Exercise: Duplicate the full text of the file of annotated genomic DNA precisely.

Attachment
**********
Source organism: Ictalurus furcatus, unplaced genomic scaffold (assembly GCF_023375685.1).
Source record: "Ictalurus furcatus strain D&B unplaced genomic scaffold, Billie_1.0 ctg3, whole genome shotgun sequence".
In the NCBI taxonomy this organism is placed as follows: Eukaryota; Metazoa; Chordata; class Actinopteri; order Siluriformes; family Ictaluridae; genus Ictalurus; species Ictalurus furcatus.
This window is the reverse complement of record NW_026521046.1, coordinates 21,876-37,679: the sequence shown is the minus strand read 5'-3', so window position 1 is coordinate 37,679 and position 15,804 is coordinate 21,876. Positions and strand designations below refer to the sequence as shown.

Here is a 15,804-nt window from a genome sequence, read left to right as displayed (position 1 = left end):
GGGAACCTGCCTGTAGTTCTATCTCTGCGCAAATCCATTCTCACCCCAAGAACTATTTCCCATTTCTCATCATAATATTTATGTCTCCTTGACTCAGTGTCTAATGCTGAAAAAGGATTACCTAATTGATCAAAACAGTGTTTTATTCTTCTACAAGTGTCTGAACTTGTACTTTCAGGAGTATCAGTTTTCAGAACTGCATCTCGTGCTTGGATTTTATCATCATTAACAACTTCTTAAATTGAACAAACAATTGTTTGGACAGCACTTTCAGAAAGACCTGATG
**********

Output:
Source organism: Ictalurus furcatus, unplaced genomic scaffold (assembly GCF_023375685.1).
Source record: "Ictalurus furcatus strain D&B unplaced genomic scaffold, Billie_1.0 ctg3, whole genome shotgun sequence".
In the NCBI taxonomy this organism is placed as follows: Eukaryota; Metazoa; Chordata; class Actinopteri; order Siluriformes; family Ictaluridae; genus Ictalurus; species Ictalurus furcatus.
This window is the reverse complement of record NW_026521046.1, coordinates 21,876-37,679: the sequence shown is the minus strand read 5'-3', so window position 1 is coordinate 37,679 and position 15,804 is coordinate 21,876. Positions and strand designations below refer to the sequence as shown.

Here is a 15,804-nt window from a genome sequence, read left to right as displayed (position 1 = left end):
GGGAACCTGCCTGTAGTTCTATCTCTGCGCAAATCCATTCTCACCCCAAGAACTATTTCCCATTTCTCATCATAATATTTATGTCTCCTTGACTCAGTGTCTAATGCTGAAAAAGGATTACCTAATTGATCAAAACAGTGTTTTATTCTTCTACAAGTGTCTGAACTTGTACTTTCAGGAGTATCAGTTTTCAGAACTGCATCTCGTGCTTGGATTTTATCATCATTAACAACTTCTTAAATTGAACAAACAATTGTTTGGACAGCACTTTCAGAAAGACCTGATG